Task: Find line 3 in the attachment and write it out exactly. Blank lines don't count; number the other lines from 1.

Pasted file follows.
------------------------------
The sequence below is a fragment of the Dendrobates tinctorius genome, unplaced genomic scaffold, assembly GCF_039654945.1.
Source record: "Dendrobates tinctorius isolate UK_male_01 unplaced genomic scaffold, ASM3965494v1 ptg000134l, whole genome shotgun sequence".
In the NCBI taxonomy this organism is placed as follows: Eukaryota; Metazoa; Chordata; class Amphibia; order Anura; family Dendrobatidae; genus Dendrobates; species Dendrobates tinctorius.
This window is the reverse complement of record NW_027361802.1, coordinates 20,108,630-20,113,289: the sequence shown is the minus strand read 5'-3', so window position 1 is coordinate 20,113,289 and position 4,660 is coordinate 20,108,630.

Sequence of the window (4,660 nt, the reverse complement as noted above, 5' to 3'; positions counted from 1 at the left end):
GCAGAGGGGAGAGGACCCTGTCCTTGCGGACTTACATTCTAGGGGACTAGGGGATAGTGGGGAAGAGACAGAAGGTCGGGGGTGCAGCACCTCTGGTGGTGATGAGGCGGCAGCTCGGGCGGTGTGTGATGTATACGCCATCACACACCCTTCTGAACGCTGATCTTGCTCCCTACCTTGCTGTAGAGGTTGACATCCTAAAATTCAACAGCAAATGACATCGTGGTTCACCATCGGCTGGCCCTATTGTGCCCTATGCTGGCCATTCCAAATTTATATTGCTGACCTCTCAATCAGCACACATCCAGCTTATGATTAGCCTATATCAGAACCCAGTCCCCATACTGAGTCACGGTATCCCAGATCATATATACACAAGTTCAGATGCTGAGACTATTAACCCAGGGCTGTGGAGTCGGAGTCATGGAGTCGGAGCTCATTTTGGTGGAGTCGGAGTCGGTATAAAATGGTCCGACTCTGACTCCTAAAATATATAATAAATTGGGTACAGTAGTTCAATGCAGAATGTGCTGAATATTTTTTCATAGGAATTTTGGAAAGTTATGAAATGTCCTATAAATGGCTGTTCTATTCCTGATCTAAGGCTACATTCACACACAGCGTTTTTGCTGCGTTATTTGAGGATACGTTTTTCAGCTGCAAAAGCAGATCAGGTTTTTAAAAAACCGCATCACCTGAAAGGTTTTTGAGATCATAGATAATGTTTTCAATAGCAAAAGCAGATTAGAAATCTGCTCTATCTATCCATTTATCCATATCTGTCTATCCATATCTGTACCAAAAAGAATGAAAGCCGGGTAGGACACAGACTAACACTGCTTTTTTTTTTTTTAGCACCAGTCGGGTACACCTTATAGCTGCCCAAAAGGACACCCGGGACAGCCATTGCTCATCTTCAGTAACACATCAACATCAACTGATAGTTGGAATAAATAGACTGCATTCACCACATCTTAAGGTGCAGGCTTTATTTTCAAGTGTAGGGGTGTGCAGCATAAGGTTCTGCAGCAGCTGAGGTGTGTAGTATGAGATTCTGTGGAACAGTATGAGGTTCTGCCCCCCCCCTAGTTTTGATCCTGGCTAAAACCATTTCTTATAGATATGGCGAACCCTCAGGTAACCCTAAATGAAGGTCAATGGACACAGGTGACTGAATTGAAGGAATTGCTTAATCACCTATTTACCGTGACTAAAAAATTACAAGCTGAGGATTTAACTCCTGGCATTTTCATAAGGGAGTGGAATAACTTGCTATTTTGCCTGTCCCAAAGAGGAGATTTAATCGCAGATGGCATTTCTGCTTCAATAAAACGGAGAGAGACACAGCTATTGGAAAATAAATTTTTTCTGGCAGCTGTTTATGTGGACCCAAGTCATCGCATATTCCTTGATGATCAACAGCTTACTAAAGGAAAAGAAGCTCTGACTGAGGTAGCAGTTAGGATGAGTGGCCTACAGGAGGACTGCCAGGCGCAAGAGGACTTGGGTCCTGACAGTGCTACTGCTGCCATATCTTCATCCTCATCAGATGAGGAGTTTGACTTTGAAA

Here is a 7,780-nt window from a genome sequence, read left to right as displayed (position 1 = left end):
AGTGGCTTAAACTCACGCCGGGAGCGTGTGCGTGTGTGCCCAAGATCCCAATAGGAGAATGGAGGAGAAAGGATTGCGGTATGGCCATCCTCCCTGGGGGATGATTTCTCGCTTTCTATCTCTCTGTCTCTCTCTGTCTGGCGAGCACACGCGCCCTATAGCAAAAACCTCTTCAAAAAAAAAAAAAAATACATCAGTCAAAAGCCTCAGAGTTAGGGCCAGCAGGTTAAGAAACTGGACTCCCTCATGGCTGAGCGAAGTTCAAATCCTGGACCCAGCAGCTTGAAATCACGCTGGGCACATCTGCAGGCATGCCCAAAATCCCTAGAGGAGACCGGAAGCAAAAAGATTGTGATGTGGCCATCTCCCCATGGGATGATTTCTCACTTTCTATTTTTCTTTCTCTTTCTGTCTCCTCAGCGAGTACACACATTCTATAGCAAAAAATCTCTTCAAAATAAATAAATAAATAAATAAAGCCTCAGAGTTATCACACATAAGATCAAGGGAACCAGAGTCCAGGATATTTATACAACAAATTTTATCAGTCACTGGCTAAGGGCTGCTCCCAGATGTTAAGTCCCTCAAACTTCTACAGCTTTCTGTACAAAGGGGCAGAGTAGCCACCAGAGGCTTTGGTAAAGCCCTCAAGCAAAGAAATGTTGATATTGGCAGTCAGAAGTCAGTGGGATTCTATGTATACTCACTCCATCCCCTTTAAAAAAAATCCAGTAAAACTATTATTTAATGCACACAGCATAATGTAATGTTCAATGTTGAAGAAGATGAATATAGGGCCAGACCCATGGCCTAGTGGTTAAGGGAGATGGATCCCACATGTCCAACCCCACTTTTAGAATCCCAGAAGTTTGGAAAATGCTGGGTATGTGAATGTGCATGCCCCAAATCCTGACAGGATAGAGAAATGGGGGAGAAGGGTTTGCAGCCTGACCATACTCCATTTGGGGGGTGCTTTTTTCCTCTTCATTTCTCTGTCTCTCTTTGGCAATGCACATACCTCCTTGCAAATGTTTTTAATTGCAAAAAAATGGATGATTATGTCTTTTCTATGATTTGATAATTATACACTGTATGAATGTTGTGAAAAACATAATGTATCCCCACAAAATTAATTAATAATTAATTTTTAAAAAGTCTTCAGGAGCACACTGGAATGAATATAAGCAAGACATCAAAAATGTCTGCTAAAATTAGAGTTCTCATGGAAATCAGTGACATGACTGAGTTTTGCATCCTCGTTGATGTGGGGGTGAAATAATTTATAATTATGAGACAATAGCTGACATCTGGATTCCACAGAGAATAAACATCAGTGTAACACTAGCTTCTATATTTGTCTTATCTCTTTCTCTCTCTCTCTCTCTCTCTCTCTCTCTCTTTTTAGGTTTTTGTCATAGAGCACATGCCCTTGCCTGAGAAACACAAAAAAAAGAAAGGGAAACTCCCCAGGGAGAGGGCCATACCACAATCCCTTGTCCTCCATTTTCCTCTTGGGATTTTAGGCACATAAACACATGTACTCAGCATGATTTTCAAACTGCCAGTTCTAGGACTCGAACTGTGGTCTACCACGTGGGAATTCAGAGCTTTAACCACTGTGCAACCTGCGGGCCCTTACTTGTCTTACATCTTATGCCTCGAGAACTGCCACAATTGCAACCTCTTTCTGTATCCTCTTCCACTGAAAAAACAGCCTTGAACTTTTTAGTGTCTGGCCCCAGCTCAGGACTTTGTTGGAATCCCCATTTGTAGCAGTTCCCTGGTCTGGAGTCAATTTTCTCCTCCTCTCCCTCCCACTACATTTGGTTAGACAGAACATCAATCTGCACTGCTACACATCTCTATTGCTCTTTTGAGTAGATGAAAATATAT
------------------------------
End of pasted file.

In the NCBI taxonomy this organism is placed as follows: Eukaryota; Metazoa; Chordata; class Amphibia; order Anura; family Dendrobatidae; genus Dendrobates; species Dendrobates tinctorius.